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24th March

1 Samuel 18-20; Psalm 83

Bible in a Year
6 minutes
In this article
24th March

1 Samuel 18-20; Psalm 83

Bible in a Year
6 minutes


So far in 1-2 Samuel we've read through the rise of Samuel. His mother, Hannah, was unable to have children, and every year when they went to Shiloh to worship at the tabernacle, she would pray to God for a son. She promised God that if he gave her a son, she would give that son back to God to serve him. Eventually, she gave birth to a son named Samuel and when he was old enough, gave him to the priest Eli to serve in the tabernacle.

We read as Samuel grew up in God's presence and grew in favour with God. But in contrast, Eli's own sons were disobedient and rebellious. As were Israel, and so God allowed the Philistines to defeat the Israelites, killing Eli's sons and leading to Eli's own death. Samuel stepped up to fill the gap and led the Israelites to repentance before defeating the Philistines, giving the Israelites a new era of peace.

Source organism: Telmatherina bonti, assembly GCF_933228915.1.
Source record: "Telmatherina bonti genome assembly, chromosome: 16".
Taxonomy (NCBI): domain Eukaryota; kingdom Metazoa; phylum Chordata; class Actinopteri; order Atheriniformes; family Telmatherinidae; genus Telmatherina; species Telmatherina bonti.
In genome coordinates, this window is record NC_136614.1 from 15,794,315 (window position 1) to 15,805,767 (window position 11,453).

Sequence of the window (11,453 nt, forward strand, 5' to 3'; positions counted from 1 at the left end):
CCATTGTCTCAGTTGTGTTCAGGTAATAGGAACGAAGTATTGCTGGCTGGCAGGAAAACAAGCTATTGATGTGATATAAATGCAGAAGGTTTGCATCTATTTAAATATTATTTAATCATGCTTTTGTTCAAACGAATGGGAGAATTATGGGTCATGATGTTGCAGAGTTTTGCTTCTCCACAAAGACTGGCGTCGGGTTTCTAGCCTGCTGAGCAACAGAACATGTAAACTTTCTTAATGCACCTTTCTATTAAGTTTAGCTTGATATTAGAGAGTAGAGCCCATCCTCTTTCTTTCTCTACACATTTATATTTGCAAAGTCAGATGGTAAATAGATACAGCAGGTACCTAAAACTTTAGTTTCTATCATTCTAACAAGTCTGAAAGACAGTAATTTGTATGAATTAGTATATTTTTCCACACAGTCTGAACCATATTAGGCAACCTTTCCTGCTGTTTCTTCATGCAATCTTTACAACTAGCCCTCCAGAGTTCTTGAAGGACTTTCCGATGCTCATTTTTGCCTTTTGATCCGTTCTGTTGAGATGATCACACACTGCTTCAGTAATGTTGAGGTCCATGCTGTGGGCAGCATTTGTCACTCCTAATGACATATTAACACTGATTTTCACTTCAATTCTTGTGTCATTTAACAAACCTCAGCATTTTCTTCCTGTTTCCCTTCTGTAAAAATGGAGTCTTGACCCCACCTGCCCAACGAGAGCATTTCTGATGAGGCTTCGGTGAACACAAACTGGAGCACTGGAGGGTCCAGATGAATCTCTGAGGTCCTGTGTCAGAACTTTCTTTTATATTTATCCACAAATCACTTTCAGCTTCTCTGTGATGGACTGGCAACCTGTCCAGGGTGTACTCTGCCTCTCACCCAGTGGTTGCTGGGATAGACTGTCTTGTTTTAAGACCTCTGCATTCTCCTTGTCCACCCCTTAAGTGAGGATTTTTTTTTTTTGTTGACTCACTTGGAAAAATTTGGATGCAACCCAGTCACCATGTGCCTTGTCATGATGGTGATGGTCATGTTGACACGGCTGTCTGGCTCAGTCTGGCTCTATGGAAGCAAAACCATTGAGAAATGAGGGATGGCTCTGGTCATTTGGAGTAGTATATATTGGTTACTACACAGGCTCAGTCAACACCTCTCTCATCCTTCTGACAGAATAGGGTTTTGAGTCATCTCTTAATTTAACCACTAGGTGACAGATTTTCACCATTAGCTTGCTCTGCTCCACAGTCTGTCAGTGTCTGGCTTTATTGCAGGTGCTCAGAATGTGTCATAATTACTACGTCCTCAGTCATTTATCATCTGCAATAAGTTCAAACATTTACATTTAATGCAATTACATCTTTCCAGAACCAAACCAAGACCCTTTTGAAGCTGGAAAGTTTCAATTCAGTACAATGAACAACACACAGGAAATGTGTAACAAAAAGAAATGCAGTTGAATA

But as Samuel got older, the Israelites did not want his sons leading them, so they asked Samuel for a king. Samuel warned them that this king would oppress them, but they weren't interested. So Samuel gives them what they want and appoints a young man named Saul to be king. Saul led the Israelites to defeat the Ammonites who were waging war against them. Everything was going well, and so Samuel officially retires, warning the Israelites to continue to be faithful and obedient to God.

But then we read as Saul showed his true colours. He offered sacrifices himself when he wasn't meant to and he made foolish and impulsive decisions that impacted his people negatively. In contrast, his son, Jonathon, proved himself to be wise and courageous. When God asked him to do something, he pretended he was doing it as God asked, but even in that he was disobedient.